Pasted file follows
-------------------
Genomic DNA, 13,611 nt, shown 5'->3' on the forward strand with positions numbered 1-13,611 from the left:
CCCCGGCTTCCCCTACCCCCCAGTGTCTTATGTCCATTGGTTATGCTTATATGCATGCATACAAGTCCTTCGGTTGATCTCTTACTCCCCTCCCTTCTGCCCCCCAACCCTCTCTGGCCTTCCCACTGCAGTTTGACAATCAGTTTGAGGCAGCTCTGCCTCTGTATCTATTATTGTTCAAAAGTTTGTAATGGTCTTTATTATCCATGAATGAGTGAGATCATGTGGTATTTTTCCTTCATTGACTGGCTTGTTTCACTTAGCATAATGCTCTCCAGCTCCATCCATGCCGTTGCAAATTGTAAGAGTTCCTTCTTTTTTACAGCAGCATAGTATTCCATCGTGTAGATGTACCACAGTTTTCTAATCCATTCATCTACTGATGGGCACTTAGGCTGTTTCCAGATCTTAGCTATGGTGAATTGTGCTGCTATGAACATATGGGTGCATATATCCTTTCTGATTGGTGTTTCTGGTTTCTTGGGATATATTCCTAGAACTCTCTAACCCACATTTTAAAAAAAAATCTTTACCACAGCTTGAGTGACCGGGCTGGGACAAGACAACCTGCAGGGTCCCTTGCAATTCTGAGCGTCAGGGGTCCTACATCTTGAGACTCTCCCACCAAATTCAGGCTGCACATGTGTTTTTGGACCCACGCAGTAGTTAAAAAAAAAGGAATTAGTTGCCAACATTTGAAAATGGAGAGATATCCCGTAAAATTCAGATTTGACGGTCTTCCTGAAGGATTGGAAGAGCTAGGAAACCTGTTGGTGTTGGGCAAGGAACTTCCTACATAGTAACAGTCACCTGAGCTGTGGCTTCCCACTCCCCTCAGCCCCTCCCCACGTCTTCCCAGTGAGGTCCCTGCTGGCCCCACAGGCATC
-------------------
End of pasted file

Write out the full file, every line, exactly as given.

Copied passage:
Genomic DNA, 13,611 nt, shown 5'->3' on the forward strand with positions numbered 1-13,611 from the left:
CCCCGGCTTCCCCTACCCCCCAGTGTCTTATGTCCATTGGTTATGCTTATATGCATGCATACAAGTCCTTCGGTTGATCTCTTACTCCCCTCCCTTCTGCCCCCCAACCCTCTCTGGCCTTCCCACTGCAGTTTGACAATCAGTTTGAGGCAGCTCTGCCTCTGTATCTATTATTGTTCAAAAGTTTGTAATGGTCTTTATTATCCATGAATGAGTGAGATCATGTGGTATTTTTCCTTCATTGACTGGCTTGTTTCACTTAGCATAATGCTCTCCAGCTCCATCCATGCCGTTGCAAATTGTAAGAGTTCCTTCTTTTTTACAGCAGCATAGTATTCCATCGTGTAGATGTACCACAGTTTTCTAATCCATTCATCTACTGATGGGCACTTAGGCTGTTTCCAGATCTTAGCTATGGTGAATTGTGCTGCTATGAACATATGGGTGCATATATCCTTTCTGATTGGTGTTTCTGGTTTCTTGGGATATATTCCTAGAACTCTCTAACCCACATTTTAAAAAAAAATCTTTACCACAGCTTGAGTGACCGGGCTGGGACAAGACAACCTGCAGGGTCCCTTGCAATTCTGAGCGTCAGGGGTCCTACATCTTGAGACTCTCCCACCAAATTCAGGCTGCACATGTGTTTTTGGACCCACGCAGTAGTTAAAAAAAAAGGAATTAGTTGCCAACATTTGAAAATGGAGAGATATCCCGTAAAATTCAGATTTGACGGTCTTCCTGAAGGATTGGAAGAGCTAGGAAACCTGTTGGTGTTGGGCAAGGAACTTCCTACATAGTAACAGTCACCTGAGCTGTGGCTTCCCACTCCCCTCAGCCCCTCCCCACGTCTTCCCAGTGAGGTCCCTGCTGGCCCCACAGGCATC